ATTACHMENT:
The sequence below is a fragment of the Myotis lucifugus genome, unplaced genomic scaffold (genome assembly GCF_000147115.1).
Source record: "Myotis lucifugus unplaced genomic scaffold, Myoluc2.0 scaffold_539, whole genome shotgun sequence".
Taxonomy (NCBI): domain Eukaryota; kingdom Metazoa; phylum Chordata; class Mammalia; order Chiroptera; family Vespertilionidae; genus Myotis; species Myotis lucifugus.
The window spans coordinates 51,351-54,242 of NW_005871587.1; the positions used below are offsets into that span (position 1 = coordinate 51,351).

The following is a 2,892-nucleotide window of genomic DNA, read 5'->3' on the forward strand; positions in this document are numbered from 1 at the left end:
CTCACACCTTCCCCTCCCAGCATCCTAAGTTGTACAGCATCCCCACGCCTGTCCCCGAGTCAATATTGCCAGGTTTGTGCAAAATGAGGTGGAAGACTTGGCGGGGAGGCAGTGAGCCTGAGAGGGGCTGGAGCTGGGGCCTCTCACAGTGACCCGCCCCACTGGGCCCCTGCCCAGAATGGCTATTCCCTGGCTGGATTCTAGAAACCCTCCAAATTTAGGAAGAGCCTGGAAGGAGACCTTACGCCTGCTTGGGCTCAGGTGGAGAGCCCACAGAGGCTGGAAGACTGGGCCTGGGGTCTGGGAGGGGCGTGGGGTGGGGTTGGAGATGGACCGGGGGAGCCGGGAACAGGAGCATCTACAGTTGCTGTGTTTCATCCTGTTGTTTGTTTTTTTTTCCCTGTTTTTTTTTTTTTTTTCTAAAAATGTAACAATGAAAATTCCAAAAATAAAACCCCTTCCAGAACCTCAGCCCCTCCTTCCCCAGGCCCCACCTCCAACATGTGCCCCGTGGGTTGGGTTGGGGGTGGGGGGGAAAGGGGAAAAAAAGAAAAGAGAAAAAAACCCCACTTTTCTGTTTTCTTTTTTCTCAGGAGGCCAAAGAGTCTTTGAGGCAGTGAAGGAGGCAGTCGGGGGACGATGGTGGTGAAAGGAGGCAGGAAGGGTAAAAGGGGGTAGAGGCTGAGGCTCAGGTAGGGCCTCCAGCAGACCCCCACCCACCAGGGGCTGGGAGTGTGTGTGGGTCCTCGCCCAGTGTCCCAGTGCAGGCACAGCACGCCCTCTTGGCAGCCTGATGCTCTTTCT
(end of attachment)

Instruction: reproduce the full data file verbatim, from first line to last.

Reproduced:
The sequence below is a fragment of the Myotis lucifugus genome, unplaced genomic scaffold (genome assembly GCF_000147115.1).
Source record: "Myotis lucifugus unplaced genomic scaffold, Myoluc2.0 scaffold_539, whole genome shotgun sequence".
Taxonomy (NCBI): domain Eukaryota; kingdom Metazoa; phylum Chordata; class Mammalia; order Chiroptera; family Vespertilionidae; genus Myotis; species Myotis lucifugus.
The window spans coordinates 51,351-54,242 of NW_005871587.1; the positions used below are offsets into that span (position 1 = coordinate 51,351).

The following is a 2,892-nucleotide window of genomic DNA, read 5'->3' on the forward strand; positions in this document are numbered from 1 at the left end:
CTCACACCTTCCCCTCCCAGCATCCTAAGTTGTACAGCATCCCCACGCCTGTCCCCGAGTCAATATTGCCAGGTTTGTGCAAAATGAGGTGGAAGACTTGGCGGGGAGGCAGTGAGCCTGAGAGGGGCTGGAGCTGGGGCCTCTCACAGTGACCCGCCCCACTGGGCCCCTGCCCAGAATGGCTATTCCCTGGCTGGATTCTAGAAACCCTCCAAATTTAGGAAGAGCCTGGAAGGAGACCTTACGCCTGCTTGGGCTCAGGTGGAGAGCCCACAGAGGCTGGAAGACTGGGCCTGGGGTCTGGGAGGGGCGTGGGGTGGGGTTGGAGATGGACCGGGGGAGCCGGGAACAGGAGCATCTACAGTTGCTGTGTTTCATCCTGTTGTTTGTTTTTTTTTCCCTGTTTTTTTTTTTTTTTTCTAAAAATGTAACAATGAAAATTCCAAAAATAAAACCCCTTCCAGAACCTCAGCCCCTCCTTCCCCAGGCCCCACCTCCAACATGTGCCCCGTGGGTTGGGTTGGGGGTGGGGGGGAAAGGGGAAAAAAAGAAAAGAGAAAAAAACCCCACTTTTCTGTTTTCTTTTTTCTCAGGAGGCCAAAGAGTCTTTGAGGCAGTGAAGGAGGCAGTCGGGGGACGATGGTGGTGAAAGGAGGCAGGAAGGGTAAAAGGGGGTAGAGGCTGAGGCTCAGGTAGGGCCTCCAGCAGACCCCCACCCACCAGGGGCTGGGAGTGTGTGTGGGTCCTCGCCCAGTGTCCCAGTGCAGGCACAGCACGCCCTCTTGGCAGCCTGATGCTCTTTCT